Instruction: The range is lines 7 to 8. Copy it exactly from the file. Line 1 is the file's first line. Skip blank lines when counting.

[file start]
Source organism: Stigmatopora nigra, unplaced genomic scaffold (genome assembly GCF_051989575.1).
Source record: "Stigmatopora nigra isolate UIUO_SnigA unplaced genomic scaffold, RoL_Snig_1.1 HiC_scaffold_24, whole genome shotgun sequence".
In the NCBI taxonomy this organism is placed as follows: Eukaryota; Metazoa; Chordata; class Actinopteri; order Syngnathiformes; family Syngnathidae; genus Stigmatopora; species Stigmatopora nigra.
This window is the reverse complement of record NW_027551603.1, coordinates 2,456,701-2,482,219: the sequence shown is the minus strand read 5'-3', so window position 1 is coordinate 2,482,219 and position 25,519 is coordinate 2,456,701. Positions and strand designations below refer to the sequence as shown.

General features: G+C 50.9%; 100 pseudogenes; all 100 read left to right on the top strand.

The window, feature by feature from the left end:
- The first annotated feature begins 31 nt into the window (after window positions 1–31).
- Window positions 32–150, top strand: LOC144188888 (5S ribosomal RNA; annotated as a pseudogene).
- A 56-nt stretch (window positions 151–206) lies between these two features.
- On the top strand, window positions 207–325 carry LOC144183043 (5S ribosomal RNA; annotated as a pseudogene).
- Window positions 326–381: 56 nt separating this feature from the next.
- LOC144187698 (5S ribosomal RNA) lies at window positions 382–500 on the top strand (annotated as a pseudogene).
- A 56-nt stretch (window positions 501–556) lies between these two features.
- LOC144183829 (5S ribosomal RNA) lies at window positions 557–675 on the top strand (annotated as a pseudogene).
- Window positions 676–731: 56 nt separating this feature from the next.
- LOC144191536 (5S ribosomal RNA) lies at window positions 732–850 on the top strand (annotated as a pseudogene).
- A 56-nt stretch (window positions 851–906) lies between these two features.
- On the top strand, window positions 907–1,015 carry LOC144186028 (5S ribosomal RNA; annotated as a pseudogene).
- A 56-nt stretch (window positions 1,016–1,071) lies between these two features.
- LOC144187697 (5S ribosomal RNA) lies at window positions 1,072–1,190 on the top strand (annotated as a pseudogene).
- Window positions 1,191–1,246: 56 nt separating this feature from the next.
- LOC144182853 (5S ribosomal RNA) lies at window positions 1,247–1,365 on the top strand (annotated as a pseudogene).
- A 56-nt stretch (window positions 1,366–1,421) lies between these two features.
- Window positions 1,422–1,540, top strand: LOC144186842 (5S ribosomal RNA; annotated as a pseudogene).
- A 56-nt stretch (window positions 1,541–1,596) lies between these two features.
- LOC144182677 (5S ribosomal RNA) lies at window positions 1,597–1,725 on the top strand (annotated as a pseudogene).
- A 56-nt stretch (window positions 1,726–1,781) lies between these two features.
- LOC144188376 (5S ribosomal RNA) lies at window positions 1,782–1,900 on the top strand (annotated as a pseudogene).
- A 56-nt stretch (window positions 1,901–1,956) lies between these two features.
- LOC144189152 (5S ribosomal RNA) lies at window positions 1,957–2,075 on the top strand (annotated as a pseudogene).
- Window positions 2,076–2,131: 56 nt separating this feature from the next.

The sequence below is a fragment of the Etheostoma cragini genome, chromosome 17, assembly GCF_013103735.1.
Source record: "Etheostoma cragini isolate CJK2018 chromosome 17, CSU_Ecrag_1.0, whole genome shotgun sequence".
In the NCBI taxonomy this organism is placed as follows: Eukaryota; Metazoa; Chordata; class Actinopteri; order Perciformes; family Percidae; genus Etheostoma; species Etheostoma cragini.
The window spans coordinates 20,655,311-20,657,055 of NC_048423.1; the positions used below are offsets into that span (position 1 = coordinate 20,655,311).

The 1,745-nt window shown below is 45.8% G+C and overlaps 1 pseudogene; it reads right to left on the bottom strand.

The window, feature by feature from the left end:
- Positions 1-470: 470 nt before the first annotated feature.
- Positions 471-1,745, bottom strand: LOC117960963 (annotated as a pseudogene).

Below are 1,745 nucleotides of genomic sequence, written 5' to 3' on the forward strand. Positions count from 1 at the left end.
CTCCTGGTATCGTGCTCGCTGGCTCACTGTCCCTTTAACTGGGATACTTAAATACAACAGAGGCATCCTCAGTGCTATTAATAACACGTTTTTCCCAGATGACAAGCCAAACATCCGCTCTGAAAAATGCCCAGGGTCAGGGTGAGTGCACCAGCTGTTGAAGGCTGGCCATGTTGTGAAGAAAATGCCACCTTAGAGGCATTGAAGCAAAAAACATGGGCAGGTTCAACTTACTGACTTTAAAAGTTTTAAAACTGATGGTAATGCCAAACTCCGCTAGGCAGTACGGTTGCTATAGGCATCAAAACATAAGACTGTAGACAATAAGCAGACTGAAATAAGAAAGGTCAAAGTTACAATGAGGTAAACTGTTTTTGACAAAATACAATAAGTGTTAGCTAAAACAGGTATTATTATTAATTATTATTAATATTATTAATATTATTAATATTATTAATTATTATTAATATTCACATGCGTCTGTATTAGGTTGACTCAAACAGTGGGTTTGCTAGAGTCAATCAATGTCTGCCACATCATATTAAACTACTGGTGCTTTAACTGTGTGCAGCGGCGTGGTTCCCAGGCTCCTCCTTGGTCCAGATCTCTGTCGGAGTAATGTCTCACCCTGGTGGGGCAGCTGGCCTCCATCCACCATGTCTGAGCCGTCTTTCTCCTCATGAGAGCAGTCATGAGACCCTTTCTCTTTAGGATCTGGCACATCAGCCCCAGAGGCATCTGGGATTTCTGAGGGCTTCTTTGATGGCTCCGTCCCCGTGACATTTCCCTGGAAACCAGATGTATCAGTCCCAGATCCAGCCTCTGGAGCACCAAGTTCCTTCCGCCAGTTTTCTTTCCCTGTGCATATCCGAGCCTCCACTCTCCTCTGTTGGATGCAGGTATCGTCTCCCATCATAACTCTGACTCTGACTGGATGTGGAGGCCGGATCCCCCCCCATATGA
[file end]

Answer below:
- The first annotated feature begins 31 nt into the window (after window positions 1–31).
- Window positions 32–150, top strand: LOC144188888 (5S ribosomal RNA; annotated as a pseudogene).